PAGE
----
Food for Thought

March 23, 2018

Dickens, often publishing a novel in monthly parts, found it necessary to devote some hundreds of words, and if necessary repeat those words a month later, to a single character.

In 1920 Sherwood Anderson remarked simply that ‘she was a tall silent woman with a long nose and troubled grey eyes’; in 1930 Mr. Ernest Hemingway in a moment, for him, of unusual expansion, said, ‘He wore a derby hat and a black overcoat buttoned Across his chest. His face was small and white and he had tight lips. He wore a silk muffler and gloves.’ In I940 Mr.V. S. Pritchett writes, ‘He had a cape on, soaked with, rain, and the rain was in beads in his hair. It was fair hair. It stood up on end.’

Anderson took up fourteen words, Mr. Hemingway thirty-one, Mr. Pritchett twenty-six. Between Dickens and Mr. Pritchett, then, something has happened. Is it only the evolution of the short story ? May it not also be, perhaps, the parallel evolution of the reader ? Education, travel, wider social contact, the increased uniformity of life, dress, and manners have made us all familiar with things that were once remote enough to need to be described. To-day all of us have seen Sherwood Anderson’s woman, the tragic, anonymous representative of a whole inarticulate class ; we have seen Mr. Hemingway’s tough with the black overcoat and bowler hat ; we know Mr. Pritchett’s type with its fair hair that stands up on end. The widening of social contact, among other things, has relived these three writers, and their generation, of an oppressive obligation. It is no longer necessary to describe ; it is enough to suggest. The full-length portrait, in full dress, with scenic back-ground, has become superfluous ; now it is enough that we should know a woman by the shape of her hands.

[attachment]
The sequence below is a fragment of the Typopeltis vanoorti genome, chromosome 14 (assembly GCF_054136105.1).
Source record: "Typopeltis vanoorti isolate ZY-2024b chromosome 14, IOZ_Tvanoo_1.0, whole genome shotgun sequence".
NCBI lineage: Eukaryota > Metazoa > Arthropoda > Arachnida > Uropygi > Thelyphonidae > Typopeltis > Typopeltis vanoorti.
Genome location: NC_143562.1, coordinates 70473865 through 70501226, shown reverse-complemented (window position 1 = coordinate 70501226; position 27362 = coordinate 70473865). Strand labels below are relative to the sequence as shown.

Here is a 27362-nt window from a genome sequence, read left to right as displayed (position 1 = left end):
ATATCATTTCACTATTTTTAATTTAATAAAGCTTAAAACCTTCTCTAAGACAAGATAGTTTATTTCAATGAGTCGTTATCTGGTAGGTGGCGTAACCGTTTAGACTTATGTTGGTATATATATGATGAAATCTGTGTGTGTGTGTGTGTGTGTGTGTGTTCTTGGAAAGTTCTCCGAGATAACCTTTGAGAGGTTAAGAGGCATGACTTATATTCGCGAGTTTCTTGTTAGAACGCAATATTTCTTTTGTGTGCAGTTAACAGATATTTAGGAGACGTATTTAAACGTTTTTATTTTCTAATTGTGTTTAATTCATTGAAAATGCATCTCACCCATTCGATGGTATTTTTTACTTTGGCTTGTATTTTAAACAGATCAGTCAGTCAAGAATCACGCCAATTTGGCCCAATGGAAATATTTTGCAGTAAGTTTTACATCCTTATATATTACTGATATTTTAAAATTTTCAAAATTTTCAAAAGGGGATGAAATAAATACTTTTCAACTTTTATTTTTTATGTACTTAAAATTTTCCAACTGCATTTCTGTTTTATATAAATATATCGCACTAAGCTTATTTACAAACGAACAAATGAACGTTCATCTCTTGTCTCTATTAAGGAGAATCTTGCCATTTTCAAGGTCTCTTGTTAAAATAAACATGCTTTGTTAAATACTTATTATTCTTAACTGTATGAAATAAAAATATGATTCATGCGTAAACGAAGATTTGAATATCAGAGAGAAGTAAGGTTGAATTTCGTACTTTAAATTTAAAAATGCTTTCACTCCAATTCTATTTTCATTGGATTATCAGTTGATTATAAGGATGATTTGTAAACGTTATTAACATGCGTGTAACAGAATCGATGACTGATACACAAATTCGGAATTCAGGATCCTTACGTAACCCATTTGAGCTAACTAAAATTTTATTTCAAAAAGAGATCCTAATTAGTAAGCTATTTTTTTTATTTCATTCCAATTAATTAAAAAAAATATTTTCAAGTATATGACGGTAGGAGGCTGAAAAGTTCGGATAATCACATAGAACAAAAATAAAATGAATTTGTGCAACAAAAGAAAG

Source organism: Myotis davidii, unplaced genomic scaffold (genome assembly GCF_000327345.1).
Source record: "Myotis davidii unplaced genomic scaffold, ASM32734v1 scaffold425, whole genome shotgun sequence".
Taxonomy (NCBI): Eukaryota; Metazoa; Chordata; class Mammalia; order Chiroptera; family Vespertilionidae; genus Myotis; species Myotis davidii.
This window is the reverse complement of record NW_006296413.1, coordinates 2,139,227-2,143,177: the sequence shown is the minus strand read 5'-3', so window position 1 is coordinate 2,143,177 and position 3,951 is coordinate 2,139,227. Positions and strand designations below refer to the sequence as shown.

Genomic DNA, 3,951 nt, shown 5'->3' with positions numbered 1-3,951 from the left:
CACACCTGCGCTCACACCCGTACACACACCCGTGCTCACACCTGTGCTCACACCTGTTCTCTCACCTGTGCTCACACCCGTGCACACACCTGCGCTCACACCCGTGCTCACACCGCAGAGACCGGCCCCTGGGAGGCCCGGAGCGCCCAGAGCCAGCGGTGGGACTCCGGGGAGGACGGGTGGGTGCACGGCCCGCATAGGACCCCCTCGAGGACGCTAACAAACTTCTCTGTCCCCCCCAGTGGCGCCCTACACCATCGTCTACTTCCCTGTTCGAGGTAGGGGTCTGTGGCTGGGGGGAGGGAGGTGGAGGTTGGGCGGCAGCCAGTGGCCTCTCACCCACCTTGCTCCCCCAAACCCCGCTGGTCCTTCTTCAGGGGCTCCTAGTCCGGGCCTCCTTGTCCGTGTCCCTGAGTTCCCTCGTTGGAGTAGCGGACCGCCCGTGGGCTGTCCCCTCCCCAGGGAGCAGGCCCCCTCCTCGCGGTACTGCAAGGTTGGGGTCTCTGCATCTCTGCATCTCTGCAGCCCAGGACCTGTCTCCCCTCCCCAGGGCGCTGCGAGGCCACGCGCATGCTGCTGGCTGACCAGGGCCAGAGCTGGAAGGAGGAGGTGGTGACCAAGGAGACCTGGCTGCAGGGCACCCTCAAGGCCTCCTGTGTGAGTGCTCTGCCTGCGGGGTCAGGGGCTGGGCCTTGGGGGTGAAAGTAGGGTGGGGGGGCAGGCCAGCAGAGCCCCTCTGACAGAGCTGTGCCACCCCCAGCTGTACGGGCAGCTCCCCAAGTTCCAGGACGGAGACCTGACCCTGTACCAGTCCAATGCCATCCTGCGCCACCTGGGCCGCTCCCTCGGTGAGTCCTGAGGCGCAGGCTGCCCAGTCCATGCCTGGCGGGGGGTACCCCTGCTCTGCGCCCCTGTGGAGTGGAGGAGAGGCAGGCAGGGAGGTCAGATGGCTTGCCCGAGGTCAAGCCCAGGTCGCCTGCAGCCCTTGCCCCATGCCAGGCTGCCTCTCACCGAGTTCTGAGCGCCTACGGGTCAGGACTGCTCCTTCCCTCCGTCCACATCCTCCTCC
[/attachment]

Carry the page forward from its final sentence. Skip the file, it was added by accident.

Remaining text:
H E Bates
The Modern Short Story

Sweet Kali

March 22, 2018

sweet Kali stands before us
an offering she holds
while all the skulls around her neck
sleep in a child’s repose

there are many souls in limbo
they wander through our sight
seekers for salvation
seeking for the light

a universe lies waiting
a red planet full of stars
just beneath the lingham
that rests in Kali’s arms

the dogs lie waiting patiently
while Ganesh begins to writhe
turning to a serpent
that writhes before our eyes

here’s the minotaur from Jambu Dweep
wrapped in a golden fleece
telling stories in my head
the tales of ancient Greece

then Kali holds a severed head
cradled gently in her hand
while beneath the Shiva Lingham
someone lies upon the sand…..

Jose Large

have a few drinks

March 22, 2018

I never type in the morning. I don’t get up in the morning. I drink at night. I try to stay in bed until twelve o’clock, that’s noon. Usually, if I have to get up earlier, I don’t feel good all day. I look, if it says twelve, then I get up and my day begins. I eat something, and then I usually run right up to the race track after I wake up. I bet the horses, then I come back and Linda cooks something and we talk awhile, we eat, and we have a few drinks, and then I go upstairs with a couple of bottles and I type — starting around nine-thirty and going until one-thirty, to, two-thirty at night. And that’s it.

Charles Bukowski
Sunlight here I am: interviews and encounters 1963 – 1993

the dramatic scene

March 22, 2018

I’m not a theorist. I’m not an authoritative or reliable commentator on the dramatic scene, the social scene, any scene. I write plays, when I can manage it, and that’s all. That’s the sum of it.

I’ve had two full-length plays produced in London. The first ran a week, and the second ran a year. Of course, there are differences between the two plays. In The Birthday Party I employed a certain amount of dashes in the text, between phrases. In The Caretaker I cut out the dashes and used dots instead. So that instead of, say, “Look, dash, who, dash, I, dash, dash, dash,” the text would read, “Look, dot, dot, dot, who, dot, dot, dot, I, dot, dot, dot, dot.” So it’s possible to deduce from this that dots are more popular than dashes, and that’s why The Caretaker had a longer run than The Birthday Party. The fact that in neither case could you hear the dots and dashes in performance is beside the point. You can’t fool the critics for long. They can tell a dot from a dash a mile off, even if they can hear neither.